Cedar Avenue Bridge (Minnesota River)

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Cedar Avenue Bridge
MNHighway77bridge.jpg
A picture of the Cedar Avenue Bridge taken in early spring, 2006. This view is taken from the south end of the bridge looking northward.
Coordinates44°49′38″N 93°13′53″W / 44.827340°N 93.231320°W / 44.827340; -93.231320Coordinates: 44°49′38″N 93°13′53″W / 44.827340°N 93.231320°W / 44.827340; -93.231320
Carries6 lanes of MN 77
CrossesMinnesota River
LocaleBloomington, Minnesota - Eagan, Minnesota, U.S.
Maintained byMinnesota Department of Transportation
History
Opened1979

The Cedar Avenue Bridge carries Minnesota State Highway 77 across the Minnesota River between the Minneapolis-St. Paul suburbs of Bloomington and Eagan, Minnesota. The two parallel crossings for northbound and southbound lanes are respectively 5,159 feet (1,572 m) and 5,185 feet (1,580 m) in length. It was built in 1979, superseding an older swing bridge by the same name that was composed of low-lying truss segments. The modern bridge has three lanes in each direction, in addition to a shoulder which is often used by buses to get past traffic slowdowns.[1]

Old bridge[edit]

Long Meadow Bridge
Long Meadow Bridge January 2014.jpg
The Long Meadow/Old Cedar Avenue Bridge in January 2014
LocationBloomington
Built1920
NRHP reference #13000324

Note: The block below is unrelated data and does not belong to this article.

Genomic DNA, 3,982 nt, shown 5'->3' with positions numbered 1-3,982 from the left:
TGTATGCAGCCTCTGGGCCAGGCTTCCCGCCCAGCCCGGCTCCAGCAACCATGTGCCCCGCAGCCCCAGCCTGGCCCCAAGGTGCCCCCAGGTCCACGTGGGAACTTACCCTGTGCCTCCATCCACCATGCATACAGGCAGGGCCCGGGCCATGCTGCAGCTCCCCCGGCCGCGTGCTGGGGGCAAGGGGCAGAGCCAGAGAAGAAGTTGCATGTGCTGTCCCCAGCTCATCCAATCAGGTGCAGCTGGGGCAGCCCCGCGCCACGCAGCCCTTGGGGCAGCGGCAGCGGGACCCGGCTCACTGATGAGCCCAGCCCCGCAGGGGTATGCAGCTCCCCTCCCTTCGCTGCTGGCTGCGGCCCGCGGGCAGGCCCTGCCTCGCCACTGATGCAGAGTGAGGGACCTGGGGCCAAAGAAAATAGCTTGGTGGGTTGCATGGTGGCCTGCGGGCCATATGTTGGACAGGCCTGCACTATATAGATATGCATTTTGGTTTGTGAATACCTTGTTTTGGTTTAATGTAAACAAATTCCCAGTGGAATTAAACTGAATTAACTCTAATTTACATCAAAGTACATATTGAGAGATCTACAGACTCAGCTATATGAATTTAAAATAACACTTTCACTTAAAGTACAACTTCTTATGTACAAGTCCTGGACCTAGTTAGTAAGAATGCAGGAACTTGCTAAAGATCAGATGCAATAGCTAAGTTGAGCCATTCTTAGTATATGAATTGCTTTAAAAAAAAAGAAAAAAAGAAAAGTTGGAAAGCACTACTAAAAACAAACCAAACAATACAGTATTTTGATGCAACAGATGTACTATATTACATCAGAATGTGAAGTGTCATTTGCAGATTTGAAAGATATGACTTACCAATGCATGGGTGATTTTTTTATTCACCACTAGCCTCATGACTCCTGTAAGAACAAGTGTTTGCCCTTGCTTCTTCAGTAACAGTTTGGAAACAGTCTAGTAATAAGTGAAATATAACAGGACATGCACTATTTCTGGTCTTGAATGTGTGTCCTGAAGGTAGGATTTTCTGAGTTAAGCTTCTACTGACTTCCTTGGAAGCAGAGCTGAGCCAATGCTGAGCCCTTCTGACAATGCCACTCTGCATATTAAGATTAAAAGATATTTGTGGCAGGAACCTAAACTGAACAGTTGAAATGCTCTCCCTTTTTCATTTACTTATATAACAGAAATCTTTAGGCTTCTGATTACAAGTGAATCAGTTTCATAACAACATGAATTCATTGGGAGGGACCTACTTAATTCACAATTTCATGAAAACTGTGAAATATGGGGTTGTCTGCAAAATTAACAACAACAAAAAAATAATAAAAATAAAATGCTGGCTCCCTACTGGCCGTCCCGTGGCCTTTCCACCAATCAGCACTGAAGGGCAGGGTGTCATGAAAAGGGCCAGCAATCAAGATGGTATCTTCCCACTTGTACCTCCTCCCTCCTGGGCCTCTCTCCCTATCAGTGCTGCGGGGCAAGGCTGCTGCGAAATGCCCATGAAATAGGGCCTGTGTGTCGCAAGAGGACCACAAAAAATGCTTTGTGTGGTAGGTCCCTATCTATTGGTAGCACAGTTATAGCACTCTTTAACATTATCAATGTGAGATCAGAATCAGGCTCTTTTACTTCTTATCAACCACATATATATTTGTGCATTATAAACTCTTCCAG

Added to NRHP5/28/2013

The original Old Cedar Avenue Bridge, also known as the Long Meadow Bridge, was built in 1890. The bridge that stands now was built in 1920 and carried automobile traffic into the 1990s.[2] Back when the old structure was the main crossing, heavy traffic delays would occur because of the bridge's small size and the need to operate the swing segment to let boat traffic pass.[1]

The narrow span continued operation as a bicycle trail until 2002 when it was deemed too unsafe. In 2008, $2 million in state funding was approved to reopen the bridge to bicyclists and pedestrians. In 2013, the bridge was added to the National Register of Historic Places, and the restored bridge opened to the public on October 14, 2016.[3]

See also[edit]

References[edit]

  1. ^ a b Weeks III, John A. "Cedar Avenue Bridge". Retrieved 2006-03-21.
  2. ^ Smetanka, Mary Jane (May 1, 2010). "Old Cedar Avenue Bridge getting renewed life". Minneapolis Star Tribune. Archived from the original on 2010-05-06. Retrieved May 10, 2011.
  3. ^ Otarola, Miguel (October 14, 2016). "Old Cedar Avenue Bridge reopens after 14 years". Retrieved February 21, 2018.